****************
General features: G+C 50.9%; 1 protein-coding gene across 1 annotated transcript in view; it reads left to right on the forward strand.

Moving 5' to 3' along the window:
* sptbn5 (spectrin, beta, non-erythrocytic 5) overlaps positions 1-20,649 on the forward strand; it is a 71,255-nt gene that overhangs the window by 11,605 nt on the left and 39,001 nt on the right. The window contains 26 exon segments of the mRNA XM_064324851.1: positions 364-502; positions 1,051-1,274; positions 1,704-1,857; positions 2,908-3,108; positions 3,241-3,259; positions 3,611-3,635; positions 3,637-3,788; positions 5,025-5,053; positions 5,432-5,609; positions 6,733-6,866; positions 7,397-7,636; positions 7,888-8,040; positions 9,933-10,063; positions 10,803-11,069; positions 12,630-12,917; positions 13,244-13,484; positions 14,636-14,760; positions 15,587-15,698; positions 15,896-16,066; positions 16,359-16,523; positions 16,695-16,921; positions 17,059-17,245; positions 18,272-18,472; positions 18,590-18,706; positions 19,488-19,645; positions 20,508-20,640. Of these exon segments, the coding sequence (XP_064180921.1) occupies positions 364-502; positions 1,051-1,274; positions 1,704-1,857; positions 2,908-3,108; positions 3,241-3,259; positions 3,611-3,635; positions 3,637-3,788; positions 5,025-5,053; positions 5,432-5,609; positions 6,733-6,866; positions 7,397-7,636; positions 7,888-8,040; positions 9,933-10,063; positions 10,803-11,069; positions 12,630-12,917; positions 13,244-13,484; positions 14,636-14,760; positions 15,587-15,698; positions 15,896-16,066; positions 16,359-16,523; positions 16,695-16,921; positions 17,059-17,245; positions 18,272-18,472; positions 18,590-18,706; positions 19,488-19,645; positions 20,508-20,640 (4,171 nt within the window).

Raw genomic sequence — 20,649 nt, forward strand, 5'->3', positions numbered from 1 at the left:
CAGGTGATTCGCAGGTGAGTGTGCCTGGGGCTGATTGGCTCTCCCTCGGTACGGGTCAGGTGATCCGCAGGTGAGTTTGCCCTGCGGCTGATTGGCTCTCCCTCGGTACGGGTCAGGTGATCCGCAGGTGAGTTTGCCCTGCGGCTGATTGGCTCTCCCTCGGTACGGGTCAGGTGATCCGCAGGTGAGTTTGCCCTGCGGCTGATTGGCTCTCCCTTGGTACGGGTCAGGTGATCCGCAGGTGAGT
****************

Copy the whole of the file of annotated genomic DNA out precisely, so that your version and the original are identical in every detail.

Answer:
General features: G+C 50.9%; 1 protein-coding gene across 1 annotated transcript in view; it reads left to right on the forward strand.

Moving 5' to 3' along the window:
* sptbn5 (spectrin, beta, non-erythrocytic 5) overlaps positions 1-20,649 on the forward strand; it is a 71,255-nt gene that overhangs the window by 11,605 nt on the left and 39,001 nt on the right. The window contains 26 exon segments of the mRNA XM_064324851.1: positions 364-502; positions 1,051-1,274; positions 1,704-1,857; positions 2,908-3,108; positions 3,241-3,259; positions 3,611-3,635; positions 3,637-3,788; positions 5,025-5,053; positions 5,432-5,609; positions 6,733-6,866; positions 7,397-7,636; positions 7,888-8,040; positions 9,933-10,063; positions 10,803-11,069; positions 12,630-12,917; positions 13,244-13,484; positions 14,636-14,760; positions 15,587-15,698; positions 15,896-16,066; positions 16,359-16,523; positions 16,695-16,921; positions 17,059-17,245; positions 18,272-18,472; positions 18,590-18,706; positions 19,488-19,645; positions 20,508-20,640. Of these exon segments, the coding sequence (XP_064180921.1) occupies positions 364-502; positions 1,051-1,274; positions 1,704-1,857; positions 2,908-3,108; positions 3,241-3,259; positions 3,611-3,635; positions 3,637-3,788; positions 5,025-5,053; positions 5,432-5,609; positions 6,733-6,866; positions 7,397-7,636; positions 7,888-8,040; positions 9,933-10,063; positions 10,803-11,069; positions 12,630-12,917; positions 13,244-13,484; positions 14,636-14,760; positions 15,587-15,698; positions 15,896-16,066; positions 16,359-16,523; positions 16,695-16,921; positions 17,059-17,245; positions 18,272-18,472; positions 18,590-18,706; positions 19,488-19,645; positions 20,508-20,640 (4,171 nt within the window).

Raw genomic sequence — 20,649 nt, forward strand, 5'->3', positions numbered from 1 at the left:
CAGGTGATTCGCAGGTGAGTGTGCCTGGGGCTGATTGGCTCTCCCTCGGTACGGGTCAGGTGATCCGCAGGTGAGTTTGCCCTGCGGCTGATTGGCTCTCCCTCGGTACGGGTCAGGTGATCCGCAGGTGAGTTTGCCCTGCGGCTGATTGGCTCTCCCTCGGTACGGGTCAGGTGATCCGCAGGTGAGTTTGCCCTGCGGCTGATTGGCTCTCCCTTGGTACGGGTCAGGTGATCCGCAGGTGAGT